Kingdom Ethics

When Ministers Are Used By Politicians

David P. Gushee is director of the Center for Theology and Public Life at Mercer University, Atlanta, Ga., where he is also a professor of Christian ethics. He is the author or coauthor of a dozen books, including the forthcoming book A New Evangelical Manifesto: A Kingdom Vision for the Common Good (Chalice, 2012).

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CHANGING

Refugees face enormous challenges w but American churches are helping to by Chris Sicks

Life in Dabaab, a refugee camp in Kenya (photo courtesy of Robert Coronado/World Vision), contrasts sharply with life in North American suburbs (right).

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PLACES

when starting life over in the US, o ease the transition.

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was his first day in America, and Farah Mwechiwa was speaking on a telephone for the first time in his life. “All Farah knew was that somehow the numbers on that piece of paper he had would reconnect him to his brother, now living in Texas,” says Angie Jones. “He was amazed at hearing his brother’s voice through that strange piece of equipment.” Mwechiwa is from Somalia, but he is not of the Somali people. He is a member of the Somali-Bantu people, brought to Somalia decades ago by Arab slave traders. There they were treated harshly and used for manual labor, living in primitive conditions even before becoming refugees. The United Nations estimates there are currently more than 40 million people in the world who have been displaced from their homes. Somalia alone has produced more than 2 million refugees, and almost half a million of them are living

people lived very simple lives even before entering the refugee camps that many would call home for a decade or more. Light switches, toilets, stoves, and even doorknobs were novelties to them. Refugees can learn about those things from any American, but the Mwechiwa family also learned about the love of Christ during their week in the Joneses’ home. “One day, while we were all sitting on the floor in our family room talking, one of the babies obviously developed a very stinky diaper,” Angie Jones recalls. “The men began frowning and speaking harshly to the mother. I didn’t even think about it; I just took the child from the mother’s arms and changed the diaper and then brought the child back so the mom wouldn’t miss anything. I learned later that this was shocking to them. No one else in their community would have done that, and they had never experienced a white person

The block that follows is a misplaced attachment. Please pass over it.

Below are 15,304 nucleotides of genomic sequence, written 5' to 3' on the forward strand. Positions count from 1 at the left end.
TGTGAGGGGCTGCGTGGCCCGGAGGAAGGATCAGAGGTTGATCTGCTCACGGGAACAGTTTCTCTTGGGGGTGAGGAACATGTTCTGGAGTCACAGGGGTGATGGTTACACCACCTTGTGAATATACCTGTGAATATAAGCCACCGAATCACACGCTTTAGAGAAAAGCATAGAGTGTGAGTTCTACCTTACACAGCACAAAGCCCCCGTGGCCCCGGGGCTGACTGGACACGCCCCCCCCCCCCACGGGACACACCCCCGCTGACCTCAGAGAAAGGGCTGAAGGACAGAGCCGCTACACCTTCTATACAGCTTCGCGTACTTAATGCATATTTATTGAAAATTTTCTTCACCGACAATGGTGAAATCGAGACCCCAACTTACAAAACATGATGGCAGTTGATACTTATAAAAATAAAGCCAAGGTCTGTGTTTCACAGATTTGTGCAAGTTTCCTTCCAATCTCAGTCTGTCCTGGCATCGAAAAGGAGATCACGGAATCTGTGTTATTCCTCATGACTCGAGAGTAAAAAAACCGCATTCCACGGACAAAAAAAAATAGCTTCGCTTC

Left: Farah Mwechiwa speaks on a telephone for the very first time. His son Said and wife, Binti, are behind him. Below: Hassan Chalabi poses with his new American friends, Mike and Rita Sabbagh. A former translator for the US Army in Iraq, Chalabi prefers not to be identified.

in camps in Dabaab, Kenya, which were originally designed to hold only 90,000. The US has participated in a massive resettlement effort, bringing thousands of Somali-Bantu people out of the camps and into new lives in the West. Angie and Craig Jones of Duluth, Ga., welcomed Mwechiwa and his wife and seven children into their home in spring 2003. The family lived there for a week—a brief period of adjustment before moving into their own apartment and beginning their new American lives. There is a lot of adjusting to do. The Somali-Bantu

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touching their children like that without first putting on gloves. Of everything they learned that day, that was the thing they talked most about.” The Joneses volunteered to host the Mwechiwas through Perimeter Church in Duluth, one of hundreds of churches that have committed their hearts, wallets, and time to demonstrating the love of Christ to our country’s newest residents. Over the past 20 years, more than 2 million refugees and asylum seekers have settled in the US, fleeing natural disasters, war, religious persecution, and political oppression. In


2010, some 73,000 refugees arrived here, and another 21,000 were granted asylum. They are living in all 50 states. The US has welcomed more refugees for resettlement than all other developed nations combined. Each year, our government determines how many refugees will be received from various countries of concern. In 2010, Iraqis made up 22 percent of resettled refugees; Burma was the source of 20 percent and Bhutan another 15 percent. We have also received large numbers from Somalia, Iran, the former Soviet states, Nepal, and Cuba. Organizations such as World Relief, Catholic Charities, Church World Service, and Lutheran Social Services—along with many small nonprofits—receive millions of dollars in federal grants to help these refugees settle in the US. The funds provide for three months of rent, English classes, medical services, counseling, and the like.